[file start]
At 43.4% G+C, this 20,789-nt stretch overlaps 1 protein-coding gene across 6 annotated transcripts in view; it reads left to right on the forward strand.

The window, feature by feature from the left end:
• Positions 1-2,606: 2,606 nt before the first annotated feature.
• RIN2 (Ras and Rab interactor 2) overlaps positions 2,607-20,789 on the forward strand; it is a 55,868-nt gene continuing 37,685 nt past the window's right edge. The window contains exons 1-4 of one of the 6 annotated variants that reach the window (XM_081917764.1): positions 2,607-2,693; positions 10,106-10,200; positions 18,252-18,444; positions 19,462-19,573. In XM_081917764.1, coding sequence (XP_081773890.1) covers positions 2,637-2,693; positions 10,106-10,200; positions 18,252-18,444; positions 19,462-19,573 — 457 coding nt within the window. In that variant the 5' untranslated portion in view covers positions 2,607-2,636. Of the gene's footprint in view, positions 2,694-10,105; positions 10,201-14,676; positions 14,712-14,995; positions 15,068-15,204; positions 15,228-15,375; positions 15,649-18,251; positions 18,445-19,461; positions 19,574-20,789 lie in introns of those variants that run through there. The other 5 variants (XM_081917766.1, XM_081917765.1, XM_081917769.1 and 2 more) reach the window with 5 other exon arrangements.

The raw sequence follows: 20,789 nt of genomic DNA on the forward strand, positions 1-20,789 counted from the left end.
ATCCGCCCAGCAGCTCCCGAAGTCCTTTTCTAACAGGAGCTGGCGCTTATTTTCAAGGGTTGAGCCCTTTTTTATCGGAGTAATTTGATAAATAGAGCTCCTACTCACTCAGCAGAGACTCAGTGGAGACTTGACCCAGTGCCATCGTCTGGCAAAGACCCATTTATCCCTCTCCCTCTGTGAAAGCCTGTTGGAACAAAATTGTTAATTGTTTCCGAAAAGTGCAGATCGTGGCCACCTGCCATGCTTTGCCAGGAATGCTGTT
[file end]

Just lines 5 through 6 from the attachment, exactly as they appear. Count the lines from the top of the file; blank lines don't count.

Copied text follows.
The raw sequence follows: 20,789 nt of genomic DNA on the forward strand, positions 1-20,789 counted from the left end.
ATCCGCCCAGCAGCTCCCGAAGTCCTTTTCTAACAGGAGCTGGCGCTTATTTTCAAGGGTTGAGCCCTTTTTTATCGGAGTAATTTGATAAATAGAGCTCCTACTCACTCAGCAGAGACTCAGTGGAGACTTGACCCAGTGCCATCGTCTGGCAAAGACCCATTTATCCCTCTCCCTCTGTGAAAGCCTGTTGGAACAAAATTGTTAATTGTTTCCGAAAAGTGCAGATCGTGGCCACCTGCCATGCTTTGCCAGGAATGCTGTT